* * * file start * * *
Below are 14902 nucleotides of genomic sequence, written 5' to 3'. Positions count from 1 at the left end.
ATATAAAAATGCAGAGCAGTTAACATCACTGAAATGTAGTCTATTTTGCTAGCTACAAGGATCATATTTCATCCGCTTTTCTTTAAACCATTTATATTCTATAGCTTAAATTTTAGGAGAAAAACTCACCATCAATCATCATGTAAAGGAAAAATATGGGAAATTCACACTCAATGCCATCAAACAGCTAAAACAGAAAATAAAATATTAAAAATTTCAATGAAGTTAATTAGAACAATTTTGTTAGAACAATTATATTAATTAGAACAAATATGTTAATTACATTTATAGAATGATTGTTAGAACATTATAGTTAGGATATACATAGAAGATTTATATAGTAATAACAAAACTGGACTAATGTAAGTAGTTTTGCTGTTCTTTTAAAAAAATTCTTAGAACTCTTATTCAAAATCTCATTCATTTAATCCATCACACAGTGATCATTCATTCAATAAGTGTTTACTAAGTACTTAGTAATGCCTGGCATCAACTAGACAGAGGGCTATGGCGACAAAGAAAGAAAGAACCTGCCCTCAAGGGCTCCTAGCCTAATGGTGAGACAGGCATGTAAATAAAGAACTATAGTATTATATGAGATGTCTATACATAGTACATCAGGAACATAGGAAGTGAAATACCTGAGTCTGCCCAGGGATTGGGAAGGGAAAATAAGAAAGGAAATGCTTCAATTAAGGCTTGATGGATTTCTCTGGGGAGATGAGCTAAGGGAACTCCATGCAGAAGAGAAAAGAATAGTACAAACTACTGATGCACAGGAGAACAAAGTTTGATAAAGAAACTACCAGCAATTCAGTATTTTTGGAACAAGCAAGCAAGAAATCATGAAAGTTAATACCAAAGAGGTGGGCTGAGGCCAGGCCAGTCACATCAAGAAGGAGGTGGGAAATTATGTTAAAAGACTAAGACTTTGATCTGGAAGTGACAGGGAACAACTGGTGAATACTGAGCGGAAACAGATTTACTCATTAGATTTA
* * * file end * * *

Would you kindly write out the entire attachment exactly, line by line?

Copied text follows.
Below are 14902 nucleotides of genomic sequence, written 5' to 3'. Positions count from 1 at the left end.
ATATAAAAATGCAGAGCAGTTAACATCACTGAAATGTAGTCTATTTTGCTAGCTACAAGGATCATATTTCATCCGCTTTTCTTTAAACCATTTATATTCTATAGCTTAAATTTTAGGAGAAAAACTCACCATCAATCATCATGTAAAGGAAAAATATGGGAAATTCACACTCAATGCCATCAAACAGCTAAAACAGAAAATAAAATATTAAAAATTTCAATGAAGTTAATTAGAACAATTTTGTTAGAACAATTATATTAATTAGAACAAATATGTTAATTACATTTATAGAATGATTGTTAGAACATTATAGTTAGGATATACATAGAAGATTTATATAGTAATAACAAAACTGGACTAATGTAAGTAGTTTTGCTGTTCTTTTAAAAAAATTCTTAGAACTCTTATTCAAAATCTCATTCATTTAATCCATCACACAGTGATCATTCATTCAATAAGTGTTTACTAAGTACTTAGTAATGCCTGGCATCAACTAGACAGAGGGCTATGGCGACAAAGAAAGAAAGAACCTGCCCTCAAGGGCTCCTAGCCTAATGGTGAGACAGGCATGTAAATAAAGAACTATAGTATTATATGAGATGTCTATACATAGTACATCAGGAACATAGGAAGTGAAATACCTGAGTCTGCCCAGGGATTGGGAAGGGAAAATAAGAAAGGAAATGCTTCAATTAAGGCTTGATGGATTTCTCTGGGGAGATGAGCTAAGGGAACTCCATGCAGAAGAGAAAAGAATAGTACAAACTACTGATGCACAGGAGAACAAAGTTTGATAAAGAAACTACCAGCAATTCAGTATTTTTGGAACAAGCAAGCAAGAAATCATGAAAGTTAATACCAAAGAGGTGGGCTGAGGCCAGGCCAGTCACATCAAGAAGGAGGTGGGAAATTATGTTAAAAGACTAAGACTTTGATCTGGAAGTGACAGGGAACAACTGGTGAATACTGAGCGGAAACAGATTTACTCATTAGATTTA